Round up of the Centre’s wellbeing evidence and action in 2020
This year has seen unprecedented changes to many aspects of our individual lives, our health, our home lives, communities, our ways of working, and thinking. Policies and spending decisions at the local and national level have also moved further and faster to affect our lives in ways that we could never have imagined just a year ago.
Covid-19 may be the defining challenge of our era. Our focus in this context has been to understand how the pandemic, and its social and economic consequences, have affected the wellbeing of different people in different ways and how a wellbeing approach can support the UK’s response and recovery.
A wellbeing-centred recovery means responding to all the drivers of our wellbeing that are being affected– not just examining the health and fatality risk or the economic consequences of lockdowns.
And it seems this idea is resonating: we have had an almost 20% increase in website visits in 2020 from last year: over 127,000 people sought out evidence of what works. Our resources have been viewed by over 75,000 visitors, and downloaded 18,000 times.
Here is a round-up of the most useful pieces of guidance, evidence, and activities from the Centre in 2020.
- We published the Wellbeing Evidence at the Heart of Policy wayfinder report, which updates the Commission on Wellbeing and Policy, five years on.
- Our new strategy focuses on where we need to build evidence and implementation to improve wellbeing in the UK.
- We launched podcasts on virtual choirs, and children and young people.
- The Centre joined the Evidence Quarter partnership, as well as being part of the What Works Network.
- Our implementation and evidence teams supported policy officials, practitioners, and researchers in local and central government; civil society; community groups; businesses; and academia. Our health and local authority lead, Joanna Smithson, also advised on the inclusion of wellbeing data in the indicators used for monitoring at Public Health England.
We are supporting the response to Covid-19
- Looking at, and advising on, the impacts of the pandemic, and lockdown, on overall wellbeing – and the drivers of wellbeing – including impacts across sectors and policy areas.
- We launched a Crowdsourcing data project in the immediate aftermath of the UK lockdown to collate a wide range of evidence on Covid-19 wellbeing impacts.
- We convened the All Party Parliamentary Group on Wellbeing Economics to look at the impacts of Covid-19 on wellbeing.
- We worked with the UCL Covid-19 Social Study to analyse the impact of Covid-19 on loneliness, and mental health and wellbeing.
Improving methods and measures
- The number of ONS4 evaluations is increasing. Our review showed that a broad range of actions can support and improve wellbeing.
- We worked with ProBono Economics to develop a seven-step guide for charities to estimate wellbeing cost effectiveness with less-than-perfect information.
- We published Wellbeing in policy: exploring issues of measurement and methodology. This working paper looks at the validity and practical application of subjective wellbeing measures; and how to structure a cost-effectiveness analysis for wellbeing.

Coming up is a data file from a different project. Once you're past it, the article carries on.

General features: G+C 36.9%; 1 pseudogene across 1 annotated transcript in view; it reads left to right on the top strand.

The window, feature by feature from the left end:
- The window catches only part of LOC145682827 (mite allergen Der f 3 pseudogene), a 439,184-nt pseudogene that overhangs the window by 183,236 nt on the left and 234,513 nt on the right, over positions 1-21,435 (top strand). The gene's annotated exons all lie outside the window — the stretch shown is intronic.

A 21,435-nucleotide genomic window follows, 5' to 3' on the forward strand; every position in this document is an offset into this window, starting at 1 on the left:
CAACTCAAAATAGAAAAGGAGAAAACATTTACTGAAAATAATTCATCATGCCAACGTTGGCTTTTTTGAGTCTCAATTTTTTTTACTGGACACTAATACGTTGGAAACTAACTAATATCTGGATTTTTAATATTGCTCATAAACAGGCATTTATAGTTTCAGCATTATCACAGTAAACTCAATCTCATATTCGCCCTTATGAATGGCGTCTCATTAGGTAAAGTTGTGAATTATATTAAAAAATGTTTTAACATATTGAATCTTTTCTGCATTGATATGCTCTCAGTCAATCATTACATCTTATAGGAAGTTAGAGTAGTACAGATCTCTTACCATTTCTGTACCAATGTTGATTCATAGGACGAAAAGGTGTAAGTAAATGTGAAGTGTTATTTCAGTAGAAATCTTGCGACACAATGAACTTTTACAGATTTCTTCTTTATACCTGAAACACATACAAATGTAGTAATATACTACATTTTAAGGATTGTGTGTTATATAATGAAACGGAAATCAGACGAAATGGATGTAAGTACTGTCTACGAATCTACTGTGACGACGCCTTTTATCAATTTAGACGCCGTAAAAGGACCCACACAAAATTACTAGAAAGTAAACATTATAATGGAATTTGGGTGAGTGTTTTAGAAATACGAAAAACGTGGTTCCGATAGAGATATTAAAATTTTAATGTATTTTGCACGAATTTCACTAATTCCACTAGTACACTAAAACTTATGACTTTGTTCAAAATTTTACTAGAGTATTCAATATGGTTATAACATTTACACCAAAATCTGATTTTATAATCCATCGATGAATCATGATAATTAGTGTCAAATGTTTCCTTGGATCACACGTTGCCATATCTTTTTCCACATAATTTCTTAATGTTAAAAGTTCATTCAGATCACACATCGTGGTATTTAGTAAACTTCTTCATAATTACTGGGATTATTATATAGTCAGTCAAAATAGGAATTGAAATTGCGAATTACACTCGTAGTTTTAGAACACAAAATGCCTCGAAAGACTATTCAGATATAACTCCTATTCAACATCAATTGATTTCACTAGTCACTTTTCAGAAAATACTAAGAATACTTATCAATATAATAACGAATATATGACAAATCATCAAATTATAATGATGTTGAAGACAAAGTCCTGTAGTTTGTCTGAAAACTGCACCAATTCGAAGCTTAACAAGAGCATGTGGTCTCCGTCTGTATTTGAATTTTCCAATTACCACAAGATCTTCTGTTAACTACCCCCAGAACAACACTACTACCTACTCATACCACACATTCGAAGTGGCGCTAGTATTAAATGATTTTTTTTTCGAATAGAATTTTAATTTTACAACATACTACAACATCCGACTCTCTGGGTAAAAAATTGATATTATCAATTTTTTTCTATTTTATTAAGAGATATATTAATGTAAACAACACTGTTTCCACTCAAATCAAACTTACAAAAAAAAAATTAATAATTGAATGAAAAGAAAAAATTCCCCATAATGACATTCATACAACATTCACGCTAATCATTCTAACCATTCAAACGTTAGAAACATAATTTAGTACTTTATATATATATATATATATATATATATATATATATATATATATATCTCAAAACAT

- Our online guidance for better workplace wellbeing, including a review into what works when seeking to implement a wellbeing programme in the workplace.
- A 12-week email series looking at approaches to improving employee wellbeing
- Developing our workplace index into:
- a snapshot survey, with benchmarks that are aligned with national reporting standards for employers.
- A more in-depth workplace wellbeing question bank
- A cost-effectiveness calculator for workplace wellbeing interventions
- Two popular Business Leaders’ Council webinars on returning to work from furlough, and why wellbeing matters for employees.
- Our team advised on the development of Every Mind Matters and Student Space from Student Minds.
- We published the Student Mental Health review of reviews, and informed research funding through the Student Mental Health Network. We also informed project funding through the Office for Students Challenge Fund and the refresh of the Universities UK Step Change Framework as part of the Mental Health in Higher Education Advisory Group.
Community and connection
- An eight-week email series helping to ensure Covid-19 responses are protecting those most affected within communities. This also sets out how a wellbeing approach to policy means looking beyond averages at how we’re all doing and across the range of drivers of overall wellbeing.
- A rapid evidence review of the wellbeing impacts of volunteering, and a systematic review on volunteering within the arts, culture and heritage sectors. These look at potential ways we can make the most of the huge heartening helping response.
- Community businesses played a big role at the heart of our communities – our evidence review looked at their wellbeing impact, and what matters for making them effective.
- We published reviews on reducing loneliness and improving wellbeing in the arts, sport, and cultural sectors – they focus on (intangible) cultural assets, and places and spaces.
- We funded a wellbeing evaluation of the popular Action for Happiness courses run all over the UK.
Our work internationally
We advised on Norway’s first National Survey on Quality of Life and also collaborated to improve international learning with Canada, Australia, Sweden, United Arab Emirates, the World Economic Forum, and the World Health Organisation, among others.
Thank you and see you in 2021
We will be back in 2021 with new analysis, projects, collaborations, and practical support for protecting and improving wellbeing across all sectors. Thank you to our Board, Advisory Panel, partners, and you, for being part of the wellbeing movement.